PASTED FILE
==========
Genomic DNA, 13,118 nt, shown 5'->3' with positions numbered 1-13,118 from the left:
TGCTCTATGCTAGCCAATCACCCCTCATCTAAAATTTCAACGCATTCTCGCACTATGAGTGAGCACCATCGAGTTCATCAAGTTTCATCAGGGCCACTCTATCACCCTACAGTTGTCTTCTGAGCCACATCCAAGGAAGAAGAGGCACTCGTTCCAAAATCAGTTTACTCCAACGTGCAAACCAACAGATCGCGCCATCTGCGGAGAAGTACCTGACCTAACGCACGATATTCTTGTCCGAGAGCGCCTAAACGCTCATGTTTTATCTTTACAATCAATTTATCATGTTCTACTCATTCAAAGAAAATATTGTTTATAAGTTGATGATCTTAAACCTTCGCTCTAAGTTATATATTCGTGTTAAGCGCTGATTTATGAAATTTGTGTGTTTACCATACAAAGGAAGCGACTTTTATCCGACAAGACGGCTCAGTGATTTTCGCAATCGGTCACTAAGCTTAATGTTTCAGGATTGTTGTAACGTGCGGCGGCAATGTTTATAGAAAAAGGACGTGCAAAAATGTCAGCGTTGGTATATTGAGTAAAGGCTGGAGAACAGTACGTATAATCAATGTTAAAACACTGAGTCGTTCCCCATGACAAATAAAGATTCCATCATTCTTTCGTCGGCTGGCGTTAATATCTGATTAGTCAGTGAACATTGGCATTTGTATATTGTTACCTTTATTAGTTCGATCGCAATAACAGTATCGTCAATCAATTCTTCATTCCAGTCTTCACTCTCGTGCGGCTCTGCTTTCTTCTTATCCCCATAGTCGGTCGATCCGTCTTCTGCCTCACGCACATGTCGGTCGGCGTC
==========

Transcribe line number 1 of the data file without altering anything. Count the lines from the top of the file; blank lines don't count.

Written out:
Genomic DNA, 13,118 nt, shown 5'->3' with positions numbered 1-13,118 from the left: